“Nothing ever changes,” Mike Pohle told me on several occasions.
In all my years of reporting, I never heard anything as poignantly heartbreaking as what Teresa Pohle said to me after yet another mass shooting. She was a labor and delivery nurse, and said each time she held a tiny new life in her hands, she wondered if somewhere, someday, that baby would grow to be in the wrong movie theater, shopping mall or classroom at the wrong time.
What parent today doesn’t have a similar nagging dark thought about the dangers of college.
The Seton Hall fire in January of 2000, another act of cowardly stupidity, brought national attention to dorm safety. Three freshmen died -- Aaron Karol of Green Brook, Frank Caltabilota of West Long Branch and John Giunta of Vineland.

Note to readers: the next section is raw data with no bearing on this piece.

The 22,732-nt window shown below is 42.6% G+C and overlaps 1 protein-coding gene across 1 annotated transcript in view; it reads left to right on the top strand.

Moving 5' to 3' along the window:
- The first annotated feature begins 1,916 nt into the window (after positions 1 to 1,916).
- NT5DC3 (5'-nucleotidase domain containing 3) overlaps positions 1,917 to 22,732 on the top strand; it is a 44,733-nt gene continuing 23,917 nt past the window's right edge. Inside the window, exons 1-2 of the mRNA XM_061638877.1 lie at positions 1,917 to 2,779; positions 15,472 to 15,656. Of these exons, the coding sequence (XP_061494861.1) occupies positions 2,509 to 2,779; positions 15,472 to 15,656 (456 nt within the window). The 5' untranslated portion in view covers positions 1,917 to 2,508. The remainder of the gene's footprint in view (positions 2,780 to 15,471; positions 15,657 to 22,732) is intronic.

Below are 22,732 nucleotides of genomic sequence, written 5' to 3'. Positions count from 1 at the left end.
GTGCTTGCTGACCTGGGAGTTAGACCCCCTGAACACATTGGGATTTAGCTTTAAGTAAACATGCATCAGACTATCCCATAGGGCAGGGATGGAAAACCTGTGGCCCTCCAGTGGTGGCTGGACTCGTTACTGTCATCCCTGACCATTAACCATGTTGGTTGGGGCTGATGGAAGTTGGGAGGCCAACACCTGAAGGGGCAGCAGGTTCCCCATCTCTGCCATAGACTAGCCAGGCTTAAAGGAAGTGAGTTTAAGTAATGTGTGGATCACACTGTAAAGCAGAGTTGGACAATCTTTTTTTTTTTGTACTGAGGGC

The boys who set the fire ran, then lawyered up, and dodged justice until seven years after the fire. Both were out of prison in less than three years.
Friends of Aaron Karol formed a foundation called Aspiring Kindness to benefit first responders and burn units, which hold an annual golf outing in June.
That brought some solace to Joe and Candy Karol, who like the Piazzas and Pohles, are some of the nicest people you’d ever want to meet.
They all have endured the thing all parents fear most. And when it happens, it hits us all close to the heart. And some hit closer to home.
Michael Sot, 19, of Clark, was killed at the College of New Jersey in the fall, shepherding his friends back to their dorms from an off-campus fraternity party. He was sober, the designated driver. He was hit head-on by a drunk driver, who was coming from a bar in the new campus village.
I have two kids at TCNJ. My son, a senior, was a close fraternity brother of Michael Sot. The boys kept a vigil at his hospital room for the two days it took for his life to slip away. Michael was also in my sophomore daughter’s friend group. Both kids lined up with the hundreds of students, friends and parents to mourn him at his wake, a gathering where everyone – kids and adults – must have had the same persistent thought:
There, but for the Grace of God, go we.